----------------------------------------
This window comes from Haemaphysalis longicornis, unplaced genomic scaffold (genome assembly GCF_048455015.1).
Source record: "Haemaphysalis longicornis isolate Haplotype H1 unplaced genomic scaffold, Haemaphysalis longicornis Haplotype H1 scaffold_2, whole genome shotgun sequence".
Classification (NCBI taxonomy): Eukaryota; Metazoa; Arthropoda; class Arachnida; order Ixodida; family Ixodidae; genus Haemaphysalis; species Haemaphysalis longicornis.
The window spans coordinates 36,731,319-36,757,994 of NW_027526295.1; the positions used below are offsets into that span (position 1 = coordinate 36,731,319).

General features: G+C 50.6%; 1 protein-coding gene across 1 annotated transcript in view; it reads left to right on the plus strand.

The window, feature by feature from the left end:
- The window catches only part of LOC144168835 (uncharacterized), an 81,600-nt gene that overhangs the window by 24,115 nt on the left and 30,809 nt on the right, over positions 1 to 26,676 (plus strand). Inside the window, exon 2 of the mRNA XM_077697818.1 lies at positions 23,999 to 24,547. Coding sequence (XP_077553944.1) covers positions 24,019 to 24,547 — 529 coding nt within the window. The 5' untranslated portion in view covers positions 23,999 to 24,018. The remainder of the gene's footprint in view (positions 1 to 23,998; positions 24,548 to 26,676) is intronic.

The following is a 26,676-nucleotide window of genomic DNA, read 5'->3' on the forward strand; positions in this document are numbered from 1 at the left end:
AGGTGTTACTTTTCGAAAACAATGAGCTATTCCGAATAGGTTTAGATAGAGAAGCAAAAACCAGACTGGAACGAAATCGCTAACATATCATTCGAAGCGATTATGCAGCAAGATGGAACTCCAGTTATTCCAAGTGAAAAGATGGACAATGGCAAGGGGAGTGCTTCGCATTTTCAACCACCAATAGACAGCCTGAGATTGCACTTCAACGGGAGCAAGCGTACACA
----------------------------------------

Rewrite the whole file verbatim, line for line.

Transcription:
This window comes from Haemaphysalis longicornis, unplaced genomic scaffold (genome assembly GCF_048455015.1).
Source record: "Haemaphysalis longicornis isolate Haplotype H1 unplaced genomic scaffold, Haemaphysalis longicornis Haplotype H1 scaffold_2, whole genome shotgun sequence".
Classification (NCBI taxonomy): Eukaryota; Metazoa; Arthropoda; class Arachnida; order Ixodida; family Ixodidae; genus Haemaphysalis; species Haemaphysalis longicornis.
The window spans coordinates 36,731,319-36,757,994 of NW_027526295.1; the positions used below are offsets into that span (position 1 = coordinate 36,731,319).

General features: G+C 50.6%; 1 protein-coding gene across 1 annotated transcript in view; it reads left to right on the plus strand.

The window, feature by feature from the left end:
- The window catches only part of LOC144168835 (uncharacterized), an 81,600-nt gene that overhangs the window by 24,115 nt on the left and 30,809 nt on the right, over positions 1 to 26,676 (plus strand). Inside the window, exon 2 of the mRNA XM_077697818.1 lies at positions 23,999 to 24,547. Coding sequence (XP_077553944.1) covers positions 24,019 to 24,547 — 529 coding nt within the window. The 5' untranslated portion in view covers positions 23,999 to 24,018. The remainder of the gene's footprint in view (positions 1 to 23,998; positions 24,548 to 26,676) is intronic.

The following is a 26,676-nucleotide window of genomic DNA, read 5'->3' on the forward strand; positions in this document are numbered from 1 at the left end:
AGGTGTTACTTTTCGAAAACAATGAGCTATTCCGAATAGGTTTAGATAGAGAAGCAAAAACCAGACTGGAACGAAATCGCTAACATATCATTCGAAGCGATTATGCAGCAAGATGGAACTCCAGTTATTCCAAGTGAAAAGATGGACAATGGCAAGGGGAGTGCTTCGCATTTTCAACCACCAATAGACAGCCTGAGATTGCACTTCAACGGGAGCAAGCGTACACA